“We’ve also been sending a lot of gourds to the L.A. Zoo,” Tom says. There, gourds are used in the behavioral enrichment program, designed to make the lives of the captive animals less stultifying. Gourds are ideal for use at the zoo because they are natural and nontoxic and suit realistic-looking habitat displays better than man-made, plastic objects, he says. The Baals treasure a photo of Kalim, one of the zoo’s female orangutans, with a gourd that her keepers fill with edible treats that the ape must hunt for.

One of the zoo’s ground squirrels delivered a litter in a Baal-raised gourd, Tom says. And the keepers often throw large, round gourds instead of plastic balls in with the lions, tigers and other big cats. “They’ve even tried them with the bears but they just crush them,” he says.

Although a gourd makes a darn good tiger toy, its best and highest use may be as an artistic medium. While crafters are content to turn gourds into kitsch, more and more serious artists are also working with them. A traditional medium for Native Americans, Africans and Latin Americans, the gourd fires the imaginations of other artists as well. Sculptural pieces in which gourds are incised, painted or dyed, covered with shell, beads or feathers, cut out or inlaid, fit into each other and otherwise manipulated are turning up in juried art shows. California is the center for this emerging art form, the Baals and others say.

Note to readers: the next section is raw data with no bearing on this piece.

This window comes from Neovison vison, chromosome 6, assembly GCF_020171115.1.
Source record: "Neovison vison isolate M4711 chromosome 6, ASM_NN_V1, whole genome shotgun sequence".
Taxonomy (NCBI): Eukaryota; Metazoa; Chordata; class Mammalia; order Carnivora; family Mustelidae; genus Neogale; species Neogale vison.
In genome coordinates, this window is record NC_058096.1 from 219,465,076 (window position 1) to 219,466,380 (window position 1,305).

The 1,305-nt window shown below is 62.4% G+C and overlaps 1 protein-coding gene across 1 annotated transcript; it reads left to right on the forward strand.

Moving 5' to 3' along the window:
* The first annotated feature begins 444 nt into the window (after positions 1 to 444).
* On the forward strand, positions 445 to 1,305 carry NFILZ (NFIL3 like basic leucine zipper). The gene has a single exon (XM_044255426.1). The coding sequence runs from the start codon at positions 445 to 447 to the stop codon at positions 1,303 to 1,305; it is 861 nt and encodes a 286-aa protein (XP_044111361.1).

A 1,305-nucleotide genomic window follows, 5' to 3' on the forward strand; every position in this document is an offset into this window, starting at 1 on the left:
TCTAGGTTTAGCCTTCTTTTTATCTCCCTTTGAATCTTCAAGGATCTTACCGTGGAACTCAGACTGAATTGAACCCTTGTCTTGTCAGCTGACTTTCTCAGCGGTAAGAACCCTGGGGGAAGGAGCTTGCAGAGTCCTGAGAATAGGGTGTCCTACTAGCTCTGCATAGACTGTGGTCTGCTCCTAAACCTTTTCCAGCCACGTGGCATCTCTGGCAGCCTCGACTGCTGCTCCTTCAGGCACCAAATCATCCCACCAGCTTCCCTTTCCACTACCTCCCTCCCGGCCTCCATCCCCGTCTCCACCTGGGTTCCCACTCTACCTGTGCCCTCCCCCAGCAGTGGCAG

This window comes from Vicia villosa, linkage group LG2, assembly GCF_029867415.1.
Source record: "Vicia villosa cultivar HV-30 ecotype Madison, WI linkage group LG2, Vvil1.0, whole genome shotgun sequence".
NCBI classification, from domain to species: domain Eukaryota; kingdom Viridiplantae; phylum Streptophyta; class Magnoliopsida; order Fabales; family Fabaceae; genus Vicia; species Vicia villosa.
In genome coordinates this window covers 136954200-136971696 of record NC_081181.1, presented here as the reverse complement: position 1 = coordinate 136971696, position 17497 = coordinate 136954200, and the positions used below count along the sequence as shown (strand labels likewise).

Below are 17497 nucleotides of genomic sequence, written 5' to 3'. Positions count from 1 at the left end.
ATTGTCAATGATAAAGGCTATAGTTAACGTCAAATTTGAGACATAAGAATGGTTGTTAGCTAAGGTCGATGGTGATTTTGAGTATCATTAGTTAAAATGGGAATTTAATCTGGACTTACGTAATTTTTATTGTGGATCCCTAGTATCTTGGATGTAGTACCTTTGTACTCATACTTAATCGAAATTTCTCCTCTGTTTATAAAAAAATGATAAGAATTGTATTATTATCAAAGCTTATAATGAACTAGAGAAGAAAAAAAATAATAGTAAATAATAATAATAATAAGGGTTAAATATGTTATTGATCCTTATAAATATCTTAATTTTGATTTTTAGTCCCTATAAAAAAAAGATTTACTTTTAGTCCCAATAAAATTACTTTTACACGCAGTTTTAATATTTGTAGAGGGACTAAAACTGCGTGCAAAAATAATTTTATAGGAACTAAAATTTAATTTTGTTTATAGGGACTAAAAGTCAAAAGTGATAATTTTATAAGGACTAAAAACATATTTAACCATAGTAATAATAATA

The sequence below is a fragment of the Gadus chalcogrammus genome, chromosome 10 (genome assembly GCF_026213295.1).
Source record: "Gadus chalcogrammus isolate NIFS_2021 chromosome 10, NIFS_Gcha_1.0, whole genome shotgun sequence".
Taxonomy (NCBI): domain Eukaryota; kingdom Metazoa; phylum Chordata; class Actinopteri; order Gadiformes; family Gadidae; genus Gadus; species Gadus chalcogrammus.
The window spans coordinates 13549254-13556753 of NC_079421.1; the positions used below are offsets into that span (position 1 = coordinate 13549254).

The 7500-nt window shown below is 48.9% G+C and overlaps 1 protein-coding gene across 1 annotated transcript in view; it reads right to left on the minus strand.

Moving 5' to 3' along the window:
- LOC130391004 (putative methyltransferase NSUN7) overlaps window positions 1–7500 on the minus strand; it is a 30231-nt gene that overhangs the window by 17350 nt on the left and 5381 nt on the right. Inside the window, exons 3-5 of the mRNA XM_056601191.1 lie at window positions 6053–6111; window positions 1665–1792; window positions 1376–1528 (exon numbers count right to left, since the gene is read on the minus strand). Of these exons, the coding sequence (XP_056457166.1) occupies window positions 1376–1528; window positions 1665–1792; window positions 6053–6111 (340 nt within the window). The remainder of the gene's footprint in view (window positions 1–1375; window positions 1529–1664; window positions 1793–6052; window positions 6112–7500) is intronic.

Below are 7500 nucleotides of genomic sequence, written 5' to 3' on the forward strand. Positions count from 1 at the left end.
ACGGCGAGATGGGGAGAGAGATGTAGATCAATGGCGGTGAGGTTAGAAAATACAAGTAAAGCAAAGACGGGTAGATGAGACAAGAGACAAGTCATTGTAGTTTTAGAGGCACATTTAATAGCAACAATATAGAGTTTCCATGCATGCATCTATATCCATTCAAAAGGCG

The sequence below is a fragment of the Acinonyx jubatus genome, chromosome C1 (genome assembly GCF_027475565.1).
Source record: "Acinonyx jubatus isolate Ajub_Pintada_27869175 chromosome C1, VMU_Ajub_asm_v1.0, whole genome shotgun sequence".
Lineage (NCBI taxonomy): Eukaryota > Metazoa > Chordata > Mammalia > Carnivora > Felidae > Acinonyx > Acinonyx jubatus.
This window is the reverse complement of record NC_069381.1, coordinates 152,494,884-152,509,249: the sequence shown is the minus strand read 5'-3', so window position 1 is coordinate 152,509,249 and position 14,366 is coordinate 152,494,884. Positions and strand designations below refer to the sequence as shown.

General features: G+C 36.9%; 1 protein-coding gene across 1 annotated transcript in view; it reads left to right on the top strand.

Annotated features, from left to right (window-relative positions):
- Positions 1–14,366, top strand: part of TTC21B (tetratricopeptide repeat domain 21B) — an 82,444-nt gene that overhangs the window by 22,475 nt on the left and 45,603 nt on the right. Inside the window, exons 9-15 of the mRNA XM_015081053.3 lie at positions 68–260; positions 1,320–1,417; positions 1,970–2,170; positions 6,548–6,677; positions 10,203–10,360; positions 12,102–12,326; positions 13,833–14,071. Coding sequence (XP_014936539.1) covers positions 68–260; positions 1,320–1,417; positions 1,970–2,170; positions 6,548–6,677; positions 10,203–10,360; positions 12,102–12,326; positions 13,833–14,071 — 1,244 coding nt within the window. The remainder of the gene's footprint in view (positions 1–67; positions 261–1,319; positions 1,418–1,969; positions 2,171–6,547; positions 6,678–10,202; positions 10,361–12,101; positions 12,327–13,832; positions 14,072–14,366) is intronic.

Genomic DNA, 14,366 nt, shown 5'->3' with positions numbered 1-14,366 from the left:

Among the 25 vendors of gourd art and gourd-art supplies at the Palmdale festival will be Pat Boyd of Lancaster. Three years ago Boyd’s sister enthused about a gourd art class she had taken in Pasadena. The women had recently visited Kenya, and Boyd soon discovered that the ideas inspired by her experiences in Africa found expression when she worked with gourds. Now she gets up at 4:30 a.m. to do her art before she goes to her day job as a physician’s assistant at the Sepulveda VA Medical Center in North Hills. She returns to her gourds for a couple of hours most evenings.

Boyd’s African-inspired figural pieces are especially sought after. One found its way into the collection of Oprah Winfrey, who received it as a gift from a friend. One of Boyd’s sculptures recently sold for $1,500. She says she plans to bring both high-end work and more modestly priced pieces, such as $65 rain sticks (musical instruments with a soothing sound) to this weekend’s event.

When Boyd first started going to the Baals’ farm, she recalls, they sold batches of imperfect gourds for a couple of dollars. But no matter how strangely shaped the gourds, Boyd found they piqued her imagination.


“I could always see something interesting in those irregular ones they couldn’t see,” she says. “To me, there are no bad ones . . . There’s always something you can redeem in a gourd.”

The festival will be held Saturday and Sunday from 9 a.m. to 5 p.m. at the Tree Mover Tree & Gourd Farm, 5014 E. Avenue N, Palmdale, featuring classes, demonstrations, a barbecue and dried gourds for sale. For more information, call (661) 947-7121.


Spotlight appears each Friday. Patricia Ward Biederman can be reached at